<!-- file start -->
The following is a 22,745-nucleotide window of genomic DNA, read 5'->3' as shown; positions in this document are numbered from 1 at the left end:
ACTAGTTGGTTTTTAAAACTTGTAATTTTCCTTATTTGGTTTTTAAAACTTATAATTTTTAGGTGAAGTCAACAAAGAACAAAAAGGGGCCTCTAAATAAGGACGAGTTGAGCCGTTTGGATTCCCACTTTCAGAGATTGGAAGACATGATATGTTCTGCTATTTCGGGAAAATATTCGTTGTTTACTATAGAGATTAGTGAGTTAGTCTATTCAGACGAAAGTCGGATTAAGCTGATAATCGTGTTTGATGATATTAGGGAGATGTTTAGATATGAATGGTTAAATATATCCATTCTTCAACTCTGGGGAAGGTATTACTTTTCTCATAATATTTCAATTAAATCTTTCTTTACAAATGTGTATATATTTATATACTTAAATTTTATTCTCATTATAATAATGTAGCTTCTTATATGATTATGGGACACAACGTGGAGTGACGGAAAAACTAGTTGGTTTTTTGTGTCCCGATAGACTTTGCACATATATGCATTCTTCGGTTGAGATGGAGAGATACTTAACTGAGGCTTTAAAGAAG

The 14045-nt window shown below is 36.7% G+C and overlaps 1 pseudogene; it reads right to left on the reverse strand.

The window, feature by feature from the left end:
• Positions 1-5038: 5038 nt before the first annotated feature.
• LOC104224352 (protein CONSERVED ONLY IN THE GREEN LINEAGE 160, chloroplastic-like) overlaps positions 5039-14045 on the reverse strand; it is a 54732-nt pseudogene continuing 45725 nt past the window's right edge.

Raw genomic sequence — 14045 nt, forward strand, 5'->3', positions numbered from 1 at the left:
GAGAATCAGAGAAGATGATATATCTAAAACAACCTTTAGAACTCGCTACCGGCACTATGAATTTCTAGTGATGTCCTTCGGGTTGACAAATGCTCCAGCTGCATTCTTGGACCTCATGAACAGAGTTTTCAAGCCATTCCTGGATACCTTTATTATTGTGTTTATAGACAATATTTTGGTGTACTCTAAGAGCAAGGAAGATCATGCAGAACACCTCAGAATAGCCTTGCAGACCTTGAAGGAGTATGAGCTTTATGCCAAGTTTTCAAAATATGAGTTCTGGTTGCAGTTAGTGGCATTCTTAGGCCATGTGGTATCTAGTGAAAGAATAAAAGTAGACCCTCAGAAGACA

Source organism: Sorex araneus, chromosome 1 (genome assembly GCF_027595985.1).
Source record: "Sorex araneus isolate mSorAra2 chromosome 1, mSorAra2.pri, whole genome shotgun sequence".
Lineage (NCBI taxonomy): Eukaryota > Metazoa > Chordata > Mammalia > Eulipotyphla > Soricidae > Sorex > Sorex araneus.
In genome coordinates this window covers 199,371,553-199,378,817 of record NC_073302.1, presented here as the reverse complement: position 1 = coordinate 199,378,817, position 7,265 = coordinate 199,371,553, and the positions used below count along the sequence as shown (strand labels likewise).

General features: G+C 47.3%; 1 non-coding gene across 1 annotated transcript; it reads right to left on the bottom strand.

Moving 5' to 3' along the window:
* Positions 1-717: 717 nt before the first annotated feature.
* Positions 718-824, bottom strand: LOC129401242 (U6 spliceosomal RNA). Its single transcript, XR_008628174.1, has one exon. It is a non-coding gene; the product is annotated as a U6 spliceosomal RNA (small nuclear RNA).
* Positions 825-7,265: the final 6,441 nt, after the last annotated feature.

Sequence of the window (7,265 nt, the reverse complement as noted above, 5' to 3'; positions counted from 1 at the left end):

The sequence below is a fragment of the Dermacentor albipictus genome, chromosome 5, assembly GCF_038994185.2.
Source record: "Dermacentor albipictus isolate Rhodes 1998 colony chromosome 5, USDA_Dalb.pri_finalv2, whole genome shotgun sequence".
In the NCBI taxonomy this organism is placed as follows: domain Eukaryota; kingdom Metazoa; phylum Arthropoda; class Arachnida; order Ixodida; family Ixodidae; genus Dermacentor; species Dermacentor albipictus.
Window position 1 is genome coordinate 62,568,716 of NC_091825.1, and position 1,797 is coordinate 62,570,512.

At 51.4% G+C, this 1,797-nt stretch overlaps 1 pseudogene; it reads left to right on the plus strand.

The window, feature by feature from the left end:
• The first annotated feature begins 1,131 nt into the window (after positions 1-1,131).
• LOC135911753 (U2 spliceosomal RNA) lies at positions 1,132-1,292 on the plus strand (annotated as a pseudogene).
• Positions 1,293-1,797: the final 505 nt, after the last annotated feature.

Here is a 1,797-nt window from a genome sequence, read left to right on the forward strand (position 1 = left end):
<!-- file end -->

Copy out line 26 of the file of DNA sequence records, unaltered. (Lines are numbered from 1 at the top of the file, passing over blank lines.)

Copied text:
• LOC135911753 (U2 spliceosomal RNA) lies at positions 1,132-1,292 on the plus strand (annotated as a pseudogene).